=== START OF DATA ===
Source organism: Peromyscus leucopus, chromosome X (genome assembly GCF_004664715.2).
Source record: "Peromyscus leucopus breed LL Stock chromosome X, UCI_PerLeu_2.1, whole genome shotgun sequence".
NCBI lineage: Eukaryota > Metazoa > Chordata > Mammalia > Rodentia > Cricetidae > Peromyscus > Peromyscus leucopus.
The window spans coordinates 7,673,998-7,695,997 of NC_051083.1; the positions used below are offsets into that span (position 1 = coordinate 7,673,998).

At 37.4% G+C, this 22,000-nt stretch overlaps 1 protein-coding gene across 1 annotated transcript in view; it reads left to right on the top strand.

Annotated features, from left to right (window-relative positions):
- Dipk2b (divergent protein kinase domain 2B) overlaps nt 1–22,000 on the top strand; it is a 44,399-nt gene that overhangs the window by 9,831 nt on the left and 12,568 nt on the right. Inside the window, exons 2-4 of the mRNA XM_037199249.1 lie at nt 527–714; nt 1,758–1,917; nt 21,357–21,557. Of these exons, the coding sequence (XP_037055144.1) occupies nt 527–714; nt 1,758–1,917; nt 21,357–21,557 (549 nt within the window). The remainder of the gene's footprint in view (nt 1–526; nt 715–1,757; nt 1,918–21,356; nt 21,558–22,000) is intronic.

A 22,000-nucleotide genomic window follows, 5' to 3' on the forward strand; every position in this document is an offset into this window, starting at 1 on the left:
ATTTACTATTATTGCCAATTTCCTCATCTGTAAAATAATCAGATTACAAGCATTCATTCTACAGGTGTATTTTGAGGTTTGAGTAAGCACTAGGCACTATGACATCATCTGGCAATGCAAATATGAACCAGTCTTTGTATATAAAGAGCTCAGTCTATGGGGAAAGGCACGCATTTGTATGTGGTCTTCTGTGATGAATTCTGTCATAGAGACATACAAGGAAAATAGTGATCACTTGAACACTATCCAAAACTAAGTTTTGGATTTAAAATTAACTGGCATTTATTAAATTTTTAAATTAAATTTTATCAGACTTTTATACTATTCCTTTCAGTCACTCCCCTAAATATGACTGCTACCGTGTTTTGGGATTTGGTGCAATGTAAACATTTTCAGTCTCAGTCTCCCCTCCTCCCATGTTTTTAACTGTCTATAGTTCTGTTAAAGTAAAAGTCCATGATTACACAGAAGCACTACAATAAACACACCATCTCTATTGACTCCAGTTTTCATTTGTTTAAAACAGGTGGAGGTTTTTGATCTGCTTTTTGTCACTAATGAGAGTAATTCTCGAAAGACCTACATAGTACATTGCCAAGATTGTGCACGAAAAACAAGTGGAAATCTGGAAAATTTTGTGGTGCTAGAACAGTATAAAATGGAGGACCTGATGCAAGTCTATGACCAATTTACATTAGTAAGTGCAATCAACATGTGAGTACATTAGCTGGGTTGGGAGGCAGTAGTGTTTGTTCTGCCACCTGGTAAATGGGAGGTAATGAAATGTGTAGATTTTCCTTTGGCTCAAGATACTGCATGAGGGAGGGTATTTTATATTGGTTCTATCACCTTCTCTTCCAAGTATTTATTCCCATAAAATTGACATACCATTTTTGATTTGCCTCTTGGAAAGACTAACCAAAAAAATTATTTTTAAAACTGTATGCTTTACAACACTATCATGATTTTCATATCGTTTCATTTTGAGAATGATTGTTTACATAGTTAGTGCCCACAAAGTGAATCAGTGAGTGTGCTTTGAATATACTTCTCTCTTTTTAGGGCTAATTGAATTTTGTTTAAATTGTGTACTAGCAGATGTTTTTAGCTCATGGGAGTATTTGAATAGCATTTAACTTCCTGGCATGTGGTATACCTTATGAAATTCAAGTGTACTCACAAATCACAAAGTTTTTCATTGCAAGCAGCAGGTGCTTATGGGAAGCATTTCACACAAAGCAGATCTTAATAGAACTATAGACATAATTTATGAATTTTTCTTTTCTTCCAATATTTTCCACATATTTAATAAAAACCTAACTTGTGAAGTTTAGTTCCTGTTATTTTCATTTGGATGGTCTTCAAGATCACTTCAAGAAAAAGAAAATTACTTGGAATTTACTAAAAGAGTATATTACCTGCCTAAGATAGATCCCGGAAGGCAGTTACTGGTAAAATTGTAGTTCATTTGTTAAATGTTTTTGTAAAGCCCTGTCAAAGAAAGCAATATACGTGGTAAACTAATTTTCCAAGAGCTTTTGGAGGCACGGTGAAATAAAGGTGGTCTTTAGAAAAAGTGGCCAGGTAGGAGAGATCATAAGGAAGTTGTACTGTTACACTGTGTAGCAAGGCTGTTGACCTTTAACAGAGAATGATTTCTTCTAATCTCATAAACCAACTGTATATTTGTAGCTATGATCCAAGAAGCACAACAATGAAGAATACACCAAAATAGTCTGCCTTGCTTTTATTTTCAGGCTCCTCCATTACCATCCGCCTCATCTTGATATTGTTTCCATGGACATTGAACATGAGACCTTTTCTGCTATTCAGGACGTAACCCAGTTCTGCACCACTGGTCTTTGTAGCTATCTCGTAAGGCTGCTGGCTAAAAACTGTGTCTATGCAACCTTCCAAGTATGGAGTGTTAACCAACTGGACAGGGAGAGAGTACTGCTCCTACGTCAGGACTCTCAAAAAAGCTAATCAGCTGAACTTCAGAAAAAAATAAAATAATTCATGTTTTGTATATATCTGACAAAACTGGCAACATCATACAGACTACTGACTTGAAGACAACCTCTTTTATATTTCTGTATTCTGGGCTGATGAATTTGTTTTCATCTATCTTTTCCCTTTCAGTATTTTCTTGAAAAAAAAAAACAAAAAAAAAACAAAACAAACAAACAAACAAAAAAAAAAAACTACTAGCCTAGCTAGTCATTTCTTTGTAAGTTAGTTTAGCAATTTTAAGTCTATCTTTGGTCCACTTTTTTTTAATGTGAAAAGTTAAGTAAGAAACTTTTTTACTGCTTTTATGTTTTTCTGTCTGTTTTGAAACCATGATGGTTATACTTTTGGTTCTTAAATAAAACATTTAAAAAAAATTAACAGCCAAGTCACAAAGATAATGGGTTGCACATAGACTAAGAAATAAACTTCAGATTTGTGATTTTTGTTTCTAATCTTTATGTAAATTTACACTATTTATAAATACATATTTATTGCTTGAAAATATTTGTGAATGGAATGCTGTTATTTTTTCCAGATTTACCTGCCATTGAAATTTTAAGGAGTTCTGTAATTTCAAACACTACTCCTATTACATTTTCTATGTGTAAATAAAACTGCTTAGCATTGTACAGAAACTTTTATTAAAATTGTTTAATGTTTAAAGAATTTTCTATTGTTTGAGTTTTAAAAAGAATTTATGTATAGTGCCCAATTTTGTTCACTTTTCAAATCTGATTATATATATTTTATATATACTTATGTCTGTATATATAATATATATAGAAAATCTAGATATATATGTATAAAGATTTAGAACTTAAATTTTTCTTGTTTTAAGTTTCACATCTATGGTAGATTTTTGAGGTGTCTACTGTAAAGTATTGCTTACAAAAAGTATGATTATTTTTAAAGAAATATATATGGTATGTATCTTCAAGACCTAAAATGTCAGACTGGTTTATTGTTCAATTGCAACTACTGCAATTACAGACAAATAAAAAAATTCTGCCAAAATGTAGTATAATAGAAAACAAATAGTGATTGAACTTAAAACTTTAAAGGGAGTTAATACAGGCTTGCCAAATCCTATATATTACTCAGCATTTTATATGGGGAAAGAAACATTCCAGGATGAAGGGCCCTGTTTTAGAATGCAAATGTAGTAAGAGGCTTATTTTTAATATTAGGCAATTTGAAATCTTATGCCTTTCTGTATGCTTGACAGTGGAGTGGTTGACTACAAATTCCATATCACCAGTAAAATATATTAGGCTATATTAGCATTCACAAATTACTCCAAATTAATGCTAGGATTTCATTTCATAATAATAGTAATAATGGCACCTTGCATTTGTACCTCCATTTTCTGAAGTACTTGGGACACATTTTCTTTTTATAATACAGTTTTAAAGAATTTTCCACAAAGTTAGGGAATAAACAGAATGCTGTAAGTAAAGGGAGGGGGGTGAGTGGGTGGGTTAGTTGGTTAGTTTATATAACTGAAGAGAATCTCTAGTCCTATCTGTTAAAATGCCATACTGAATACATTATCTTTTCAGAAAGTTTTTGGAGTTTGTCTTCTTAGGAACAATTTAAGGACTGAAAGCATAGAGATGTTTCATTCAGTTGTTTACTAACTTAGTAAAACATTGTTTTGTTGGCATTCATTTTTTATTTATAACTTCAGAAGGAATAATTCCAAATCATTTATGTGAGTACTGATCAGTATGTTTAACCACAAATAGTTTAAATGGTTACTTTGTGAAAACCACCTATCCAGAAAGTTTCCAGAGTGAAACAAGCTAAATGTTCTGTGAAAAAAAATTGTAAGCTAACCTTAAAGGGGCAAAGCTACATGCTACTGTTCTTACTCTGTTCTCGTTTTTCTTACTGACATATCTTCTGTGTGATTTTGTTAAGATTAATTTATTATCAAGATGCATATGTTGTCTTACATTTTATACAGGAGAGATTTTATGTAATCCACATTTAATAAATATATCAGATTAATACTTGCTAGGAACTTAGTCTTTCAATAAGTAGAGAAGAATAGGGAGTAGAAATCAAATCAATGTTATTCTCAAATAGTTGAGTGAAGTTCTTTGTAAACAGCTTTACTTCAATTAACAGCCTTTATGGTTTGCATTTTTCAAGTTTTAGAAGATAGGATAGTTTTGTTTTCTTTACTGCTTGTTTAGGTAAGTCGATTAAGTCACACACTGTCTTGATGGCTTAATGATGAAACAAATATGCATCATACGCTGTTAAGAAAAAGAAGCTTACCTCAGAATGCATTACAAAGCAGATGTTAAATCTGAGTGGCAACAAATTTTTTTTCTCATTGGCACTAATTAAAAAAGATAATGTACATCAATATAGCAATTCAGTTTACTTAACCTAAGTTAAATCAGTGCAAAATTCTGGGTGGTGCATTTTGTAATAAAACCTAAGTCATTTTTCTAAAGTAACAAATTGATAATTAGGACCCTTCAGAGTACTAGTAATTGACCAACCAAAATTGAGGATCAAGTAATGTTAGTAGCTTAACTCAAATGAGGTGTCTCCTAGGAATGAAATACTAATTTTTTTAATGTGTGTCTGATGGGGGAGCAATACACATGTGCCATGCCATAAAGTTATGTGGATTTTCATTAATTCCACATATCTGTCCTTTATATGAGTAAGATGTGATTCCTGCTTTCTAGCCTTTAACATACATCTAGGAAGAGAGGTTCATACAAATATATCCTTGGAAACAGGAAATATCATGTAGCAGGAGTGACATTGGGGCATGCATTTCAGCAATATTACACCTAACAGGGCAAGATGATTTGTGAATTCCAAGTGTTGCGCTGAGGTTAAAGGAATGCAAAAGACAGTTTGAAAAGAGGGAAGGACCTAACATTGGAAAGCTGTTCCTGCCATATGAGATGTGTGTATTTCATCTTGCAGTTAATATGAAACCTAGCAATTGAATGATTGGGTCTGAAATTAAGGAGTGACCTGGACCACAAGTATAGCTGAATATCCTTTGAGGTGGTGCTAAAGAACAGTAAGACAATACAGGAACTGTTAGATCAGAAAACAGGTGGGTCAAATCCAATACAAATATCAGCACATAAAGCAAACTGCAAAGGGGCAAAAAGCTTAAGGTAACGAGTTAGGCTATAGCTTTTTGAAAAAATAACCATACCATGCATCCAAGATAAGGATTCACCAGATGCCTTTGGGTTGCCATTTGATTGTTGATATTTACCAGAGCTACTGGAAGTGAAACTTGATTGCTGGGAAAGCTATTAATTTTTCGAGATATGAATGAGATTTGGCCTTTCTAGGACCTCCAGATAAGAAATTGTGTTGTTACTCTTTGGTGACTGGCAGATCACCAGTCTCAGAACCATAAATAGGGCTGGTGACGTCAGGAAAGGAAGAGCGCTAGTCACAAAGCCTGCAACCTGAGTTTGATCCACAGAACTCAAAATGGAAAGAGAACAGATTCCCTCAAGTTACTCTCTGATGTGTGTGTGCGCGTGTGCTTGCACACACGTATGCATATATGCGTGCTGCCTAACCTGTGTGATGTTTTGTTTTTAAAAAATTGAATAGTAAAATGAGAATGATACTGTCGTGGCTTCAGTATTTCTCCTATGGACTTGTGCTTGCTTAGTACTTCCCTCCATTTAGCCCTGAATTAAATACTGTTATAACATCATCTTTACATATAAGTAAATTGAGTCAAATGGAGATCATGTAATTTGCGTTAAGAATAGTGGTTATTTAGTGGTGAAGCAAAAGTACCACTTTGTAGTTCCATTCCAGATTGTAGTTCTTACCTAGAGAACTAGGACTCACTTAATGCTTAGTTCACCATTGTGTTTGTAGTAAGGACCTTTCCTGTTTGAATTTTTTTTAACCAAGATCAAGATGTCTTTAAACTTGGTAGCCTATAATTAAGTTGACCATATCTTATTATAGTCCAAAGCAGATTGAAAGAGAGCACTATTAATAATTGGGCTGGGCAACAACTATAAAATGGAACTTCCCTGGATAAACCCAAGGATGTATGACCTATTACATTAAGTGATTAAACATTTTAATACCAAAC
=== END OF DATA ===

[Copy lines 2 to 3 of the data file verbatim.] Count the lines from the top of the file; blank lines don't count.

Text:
Source record: "Peromyscus leucopus breed LL Stock chromosome X, UCI_PerLeu_2.1, whole genome shotgun sequence".
NCBI lineage: Eukaryota > Metazoa > Chordata > Mammalia > Rodentia > Cricetidae > Peromyscus > Peromyscus leucopus.